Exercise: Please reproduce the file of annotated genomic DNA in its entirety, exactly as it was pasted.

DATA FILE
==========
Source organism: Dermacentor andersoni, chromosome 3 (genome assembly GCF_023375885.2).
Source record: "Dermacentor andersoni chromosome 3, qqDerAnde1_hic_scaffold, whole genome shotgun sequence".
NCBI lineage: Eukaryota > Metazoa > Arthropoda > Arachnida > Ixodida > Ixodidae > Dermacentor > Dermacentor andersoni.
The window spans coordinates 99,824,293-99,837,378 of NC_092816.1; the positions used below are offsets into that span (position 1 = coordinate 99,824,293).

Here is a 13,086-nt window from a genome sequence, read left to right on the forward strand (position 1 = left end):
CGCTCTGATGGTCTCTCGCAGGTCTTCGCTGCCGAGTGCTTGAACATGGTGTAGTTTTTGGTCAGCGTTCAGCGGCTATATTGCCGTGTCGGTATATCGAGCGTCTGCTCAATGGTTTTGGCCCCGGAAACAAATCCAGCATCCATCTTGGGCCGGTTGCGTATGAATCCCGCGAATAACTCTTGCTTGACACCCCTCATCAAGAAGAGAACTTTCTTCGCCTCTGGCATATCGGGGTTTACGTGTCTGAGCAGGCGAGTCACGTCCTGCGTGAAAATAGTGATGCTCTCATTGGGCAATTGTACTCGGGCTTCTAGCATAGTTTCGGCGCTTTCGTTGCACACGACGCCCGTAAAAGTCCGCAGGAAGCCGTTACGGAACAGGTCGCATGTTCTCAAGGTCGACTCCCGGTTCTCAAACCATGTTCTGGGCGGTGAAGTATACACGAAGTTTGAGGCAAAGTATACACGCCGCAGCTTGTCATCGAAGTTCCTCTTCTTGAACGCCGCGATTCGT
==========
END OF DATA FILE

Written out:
Source organism: Dermacentor andersoni, chromosome 3 (genome assembly GCF_023375885.2).
Source record: "Dermacentor andersoni chromosome 3, qqDerAnde1_hic_scaffold, whole genome shotgun sequence".
NCBI lineage: Eukaryota > Metazoa > Arthropoda > Arachnida > Ixodida > Ixodidae > Dermacentor > Dermacentor andersoni.
The window spans coordinates 99,824,293-99,837,378 of NC_092816.1; the positions used below are offsets into that span (position 1 = coordinate 99,824,293).

Here is a 13,086-nt window from a genome sequence, read left to right on the forward strand (position 1 = left end):
CGCTCTGATGGTCTCTCGCAGGTCTTCGCTGCCGAGTGCTTGAACATGGTGTAGTTTTTGGTCAGCGTTCAGCGGCTATATTGCCGTGTCGGTATATCGAGCGTCTGCTCAATGGTTTTGGCCCCGGAAACAAATCCAGCATCCATCTTGGGCCGGTTGCGTATGAATCCCGCGAATAACTCTTGCTTGACACCCCTCATCAAGAAGAGAACTTTCTTCGCCTCTGGCATATCGGGGTTTACGTGTCTGAGCAGGCGAGTCACGTCCTGCGTGAAAATAGTGATGCTCTCATTGGGCAATTGTACTCGGGCTTCTAGCATAGTTTCGGCGCTTTCGTTGCACACGACGCCCGTAAAAGTCCGCAGGAAGCCGTTACGGAACAGGTCGCATGTTCTCAAGGTCGACTCCCGGTTCTCAAACCATGTTCTGGGCGGTGAAGTATACACGAAGTTTGAGGCAAAGTATACACGCCGCAGCTTGTCATCGAAGTTCCTCTTCTTGAACGCCGCGATTCGT